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Rediff.com  » Business » Why are so many Indian tycoons heading for the door?

Why are so many Indian tycoons heading for the door?

December 01, 2018 09:00 IST

So what’s up? Why are so many promoters heading for the door? It cannot be that all of them lost their appetite for a good fight at the same time.

Illustration: Uttam Ghosh/Rediff.com

Pick up any recent survey on the state of entrepreneurship in the country, and chances are it will paint a picture of robust health.

 

The latest version of the Global Entrepreneurship Monitor survey, one of the largest annual entrepreneurship study covering 62 countries, says that growth in entrepreneurship intention and perception in India is one of the highest among its peer Brics economies and compares favourably with developed countries.

In technology, the Nasscom tech startup report says 2018 has been a year of rebound after the slowdown last year.

Over 1,200 new tech ventures were launched this year to take the number to over 7,700, the third highest globally after the US and the UK.

Eight more startups braced the dollar one billion-valuation mark this year to make the hallowed unicorn club in the country 18-strong, next to just the US and China.

But even a cursory glance at the goings on at India Inc reveals a different picture.

It is a season of exits for many storied promoters. From Fortis’s Singhs, Bansals at Flipkart to Ruias at Essar. And it seems it is a matter of time before a few other bigwigs bow out, from Naresh Goyal at Jet Airways to Subhash Chandra at Zee Entertainment, to name a few.

The sectors involved are varied -- from healthcare, e-commerce, steel and oil to aviation and entertainment.

So what’s up? Why are so many promoters heading for the door? It cannot be that all of them lost their appetite for a good fight at the same time.

In fact, three trends underpin this current move by founder-promoters to head for the door:

Regulatory role: At the last count, over 1,200 corporates were admitted into the resolution process under the Insolvency and Bankruptcy Code (IBC).

And over 50 firms have found new owners, driving out the likes of the Bhushans (of Bhushan Power & Steel), Kejriwals (Electrosteel Steels), Jiwrajkas (Alok Industries) and Jajodias (Monnet Ispat).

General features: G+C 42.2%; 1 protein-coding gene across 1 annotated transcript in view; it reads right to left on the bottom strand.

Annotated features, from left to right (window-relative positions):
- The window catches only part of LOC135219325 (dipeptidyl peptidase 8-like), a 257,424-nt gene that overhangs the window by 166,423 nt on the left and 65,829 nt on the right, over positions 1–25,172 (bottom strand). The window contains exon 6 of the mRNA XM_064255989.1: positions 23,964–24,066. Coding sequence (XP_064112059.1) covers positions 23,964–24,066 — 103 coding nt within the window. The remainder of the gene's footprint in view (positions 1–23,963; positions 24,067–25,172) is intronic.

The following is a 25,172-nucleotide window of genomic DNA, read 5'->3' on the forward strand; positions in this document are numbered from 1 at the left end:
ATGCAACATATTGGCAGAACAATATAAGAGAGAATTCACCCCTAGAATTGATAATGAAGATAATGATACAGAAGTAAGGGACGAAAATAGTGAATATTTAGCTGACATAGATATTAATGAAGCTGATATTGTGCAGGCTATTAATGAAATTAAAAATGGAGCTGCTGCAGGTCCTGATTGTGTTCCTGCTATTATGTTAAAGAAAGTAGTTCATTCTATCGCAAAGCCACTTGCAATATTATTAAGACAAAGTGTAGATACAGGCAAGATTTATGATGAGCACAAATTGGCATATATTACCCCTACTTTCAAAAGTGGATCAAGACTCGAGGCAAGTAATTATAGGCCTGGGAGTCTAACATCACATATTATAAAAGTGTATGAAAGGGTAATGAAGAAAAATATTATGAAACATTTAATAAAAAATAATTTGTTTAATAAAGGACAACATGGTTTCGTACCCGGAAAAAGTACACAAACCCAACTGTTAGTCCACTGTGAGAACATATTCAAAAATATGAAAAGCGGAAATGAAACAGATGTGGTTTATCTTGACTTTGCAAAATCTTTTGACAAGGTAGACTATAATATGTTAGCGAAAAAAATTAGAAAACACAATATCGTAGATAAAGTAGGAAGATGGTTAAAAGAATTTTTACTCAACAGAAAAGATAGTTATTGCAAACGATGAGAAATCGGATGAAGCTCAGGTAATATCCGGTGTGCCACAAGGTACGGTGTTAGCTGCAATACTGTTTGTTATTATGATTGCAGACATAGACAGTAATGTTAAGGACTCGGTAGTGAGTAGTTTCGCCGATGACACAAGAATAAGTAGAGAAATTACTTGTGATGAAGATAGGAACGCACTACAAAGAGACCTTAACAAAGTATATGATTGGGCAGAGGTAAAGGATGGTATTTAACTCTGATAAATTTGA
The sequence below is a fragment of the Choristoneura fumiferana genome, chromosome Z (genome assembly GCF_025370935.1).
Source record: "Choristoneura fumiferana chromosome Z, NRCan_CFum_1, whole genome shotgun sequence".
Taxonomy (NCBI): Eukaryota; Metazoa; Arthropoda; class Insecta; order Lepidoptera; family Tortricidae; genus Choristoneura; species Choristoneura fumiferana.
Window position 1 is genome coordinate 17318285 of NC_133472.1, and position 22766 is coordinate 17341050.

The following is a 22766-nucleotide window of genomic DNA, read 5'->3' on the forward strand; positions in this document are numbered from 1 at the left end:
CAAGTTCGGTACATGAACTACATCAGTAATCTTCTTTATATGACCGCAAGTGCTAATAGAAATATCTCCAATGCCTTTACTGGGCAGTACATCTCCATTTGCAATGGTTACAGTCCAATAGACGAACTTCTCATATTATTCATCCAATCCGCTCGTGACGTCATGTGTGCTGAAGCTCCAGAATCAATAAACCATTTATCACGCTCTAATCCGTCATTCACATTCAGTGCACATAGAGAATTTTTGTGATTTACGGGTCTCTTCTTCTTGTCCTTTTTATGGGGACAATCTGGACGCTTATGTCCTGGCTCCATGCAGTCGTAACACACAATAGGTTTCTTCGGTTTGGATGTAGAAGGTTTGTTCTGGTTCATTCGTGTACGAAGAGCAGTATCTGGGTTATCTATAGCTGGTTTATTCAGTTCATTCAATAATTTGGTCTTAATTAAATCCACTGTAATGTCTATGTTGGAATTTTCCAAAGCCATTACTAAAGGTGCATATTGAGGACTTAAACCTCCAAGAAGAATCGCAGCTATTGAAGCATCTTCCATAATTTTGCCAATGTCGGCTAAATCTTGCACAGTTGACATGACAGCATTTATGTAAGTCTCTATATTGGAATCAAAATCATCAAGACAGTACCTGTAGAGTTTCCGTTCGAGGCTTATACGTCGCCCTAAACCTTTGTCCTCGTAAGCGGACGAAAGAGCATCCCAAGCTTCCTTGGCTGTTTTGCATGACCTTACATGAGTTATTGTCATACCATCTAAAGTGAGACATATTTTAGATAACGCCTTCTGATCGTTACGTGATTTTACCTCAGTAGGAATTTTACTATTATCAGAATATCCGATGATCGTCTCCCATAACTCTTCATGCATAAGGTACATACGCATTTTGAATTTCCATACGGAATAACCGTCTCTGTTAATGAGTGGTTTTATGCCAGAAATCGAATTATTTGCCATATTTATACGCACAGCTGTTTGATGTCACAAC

These promoters were forced out of their ventures by regulatory changes, with some such as the Ruias of the Essar Group still fighting to retain control of their marquee firms.

Outside the IBC, brothers Malvinder and Shivinder Singh too fall in this category, as they lost control of their hospital chain Fortis and financial services firm Religare due to a debt-trap coupled with corporate mismanagement leading to crackdown by lenders, regulators and the courts.

Global game: In the end, India’s leading e-commerce firm Flipkart did not turn out to be India’s Amazon but the world’s biggest retailer, the Bentonville, US-based Walmart’s India ecommerce plug-and-play!

Though co-founder Binny Bansal left under a sexual assault allegation cloud and the other co-founder Sachin Bansal found himself out in the cold once Walmart acquired Flipkart, the writing on the wall for the unrelated Bansals was clear.

With Amazon going all guns firing for dominance in one of the world’s last big markets, the e-commerce game had gone global and there was no way one could stay single or isolated.

This story -- of Indian entrepreneurs bowing out to global moneybags -- had played out post economic liberalisation, in categories such as soft drinks (Chauhan of Parle and Pandoles of Duke) to ice creams (Lambas of Kwality).

Why, even the country’s biggest brewer (United Breweries) and biggest distiller (United Spirits) changed ownership from founder-family to global spirits majors due to Vijay Mallya’s many shenanigans.

And for all the protectionist noises that the India-founded e-commerce firms may be making of late, the Flipkart saga will surely repeat across the landscape sooner than later.

Going gets tough/cashing out: Though it is still up in the air, if Goyal of Jet Airways and Chandra of Zee do decide to hang up their boots, they would be among the biggest exits by an Indian entrepreneur in a long time.

While debt and losses have crippled Jet, and the firm needs deep pockets to resurrect its business model, Zee needs heavy doses of technology and global distribution muscle to remain relevant in a convergence-led world.

If Messrs Goyal and Chandra do bow out, will it be seen as chickening out when the going got tough or the entrepreneurial instinct of surviving to fight another battle waned?

History will decide.

Shailesh Dobhal
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